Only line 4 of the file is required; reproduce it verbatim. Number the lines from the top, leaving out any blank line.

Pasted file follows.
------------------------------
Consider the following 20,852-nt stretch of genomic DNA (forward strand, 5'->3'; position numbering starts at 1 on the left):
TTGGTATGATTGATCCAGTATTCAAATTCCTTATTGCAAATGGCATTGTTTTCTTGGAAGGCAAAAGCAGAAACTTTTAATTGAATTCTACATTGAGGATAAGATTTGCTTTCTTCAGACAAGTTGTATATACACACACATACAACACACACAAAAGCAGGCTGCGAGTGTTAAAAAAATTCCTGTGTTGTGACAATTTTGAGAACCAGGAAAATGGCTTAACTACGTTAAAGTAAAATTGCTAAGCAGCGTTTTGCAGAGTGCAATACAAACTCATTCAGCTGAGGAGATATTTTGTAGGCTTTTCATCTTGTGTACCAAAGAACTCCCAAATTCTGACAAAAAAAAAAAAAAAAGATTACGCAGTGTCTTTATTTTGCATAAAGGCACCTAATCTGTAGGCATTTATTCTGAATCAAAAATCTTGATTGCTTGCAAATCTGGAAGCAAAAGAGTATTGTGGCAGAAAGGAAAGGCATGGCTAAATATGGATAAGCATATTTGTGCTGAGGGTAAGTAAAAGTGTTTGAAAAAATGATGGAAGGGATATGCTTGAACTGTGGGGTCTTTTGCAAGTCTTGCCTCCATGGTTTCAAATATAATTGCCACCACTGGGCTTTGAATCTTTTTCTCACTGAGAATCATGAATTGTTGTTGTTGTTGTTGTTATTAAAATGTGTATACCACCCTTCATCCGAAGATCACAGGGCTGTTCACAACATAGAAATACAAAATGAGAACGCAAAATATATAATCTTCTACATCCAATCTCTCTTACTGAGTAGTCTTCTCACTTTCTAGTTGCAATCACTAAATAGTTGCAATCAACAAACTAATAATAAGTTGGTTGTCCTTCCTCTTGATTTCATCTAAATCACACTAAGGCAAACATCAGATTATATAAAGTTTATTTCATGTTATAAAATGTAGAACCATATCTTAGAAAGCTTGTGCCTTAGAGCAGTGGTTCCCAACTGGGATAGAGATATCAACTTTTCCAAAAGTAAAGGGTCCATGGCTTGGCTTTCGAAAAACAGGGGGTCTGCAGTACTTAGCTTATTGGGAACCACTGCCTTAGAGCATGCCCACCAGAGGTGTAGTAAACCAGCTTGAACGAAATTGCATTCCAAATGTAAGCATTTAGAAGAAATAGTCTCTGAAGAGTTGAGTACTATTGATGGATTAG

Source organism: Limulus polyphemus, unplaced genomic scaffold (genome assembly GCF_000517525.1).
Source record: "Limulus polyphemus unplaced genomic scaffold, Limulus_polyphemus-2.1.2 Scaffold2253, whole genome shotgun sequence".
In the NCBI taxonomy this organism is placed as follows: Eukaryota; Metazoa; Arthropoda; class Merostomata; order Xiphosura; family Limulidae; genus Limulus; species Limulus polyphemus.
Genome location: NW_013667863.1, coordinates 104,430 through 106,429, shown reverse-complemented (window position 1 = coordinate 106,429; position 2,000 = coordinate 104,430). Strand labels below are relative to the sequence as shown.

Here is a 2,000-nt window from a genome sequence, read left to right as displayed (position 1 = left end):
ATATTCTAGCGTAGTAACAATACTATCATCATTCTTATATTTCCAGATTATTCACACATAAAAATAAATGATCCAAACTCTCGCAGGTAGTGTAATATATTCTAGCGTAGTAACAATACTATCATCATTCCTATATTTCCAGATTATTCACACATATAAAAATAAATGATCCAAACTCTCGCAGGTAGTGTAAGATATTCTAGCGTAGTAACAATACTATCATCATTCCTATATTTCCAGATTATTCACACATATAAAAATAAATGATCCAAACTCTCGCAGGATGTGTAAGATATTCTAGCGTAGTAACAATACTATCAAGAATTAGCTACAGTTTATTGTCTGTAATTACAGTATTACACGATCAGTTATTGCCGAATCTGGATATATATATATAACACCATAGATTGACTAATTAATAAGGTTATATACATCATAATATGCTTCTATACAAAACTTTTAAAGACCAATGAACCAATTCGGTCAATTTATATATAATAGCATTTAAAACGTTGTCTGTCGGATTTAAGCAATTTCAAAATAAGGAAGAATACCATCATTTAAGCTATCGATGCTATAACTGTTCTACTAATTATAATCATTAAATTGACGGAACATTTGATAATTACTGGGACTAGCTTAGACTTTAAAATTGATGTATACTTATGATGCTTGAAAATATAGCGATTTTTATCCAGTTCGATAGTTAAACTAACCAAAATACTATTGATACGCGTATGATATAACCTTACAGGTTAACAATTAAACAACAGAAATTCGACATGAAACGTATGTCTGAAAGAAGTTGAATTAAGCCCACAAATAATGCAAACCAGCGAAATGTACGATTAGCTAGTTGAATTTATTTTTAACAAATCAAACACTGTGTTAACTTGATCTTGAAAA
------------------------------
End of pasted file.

Source record: "Limulus polyphemus unplaced genomic scaffold, Limulus_polyphemus-2.1.2 Scaffold2253, whole genome shotgun sequence".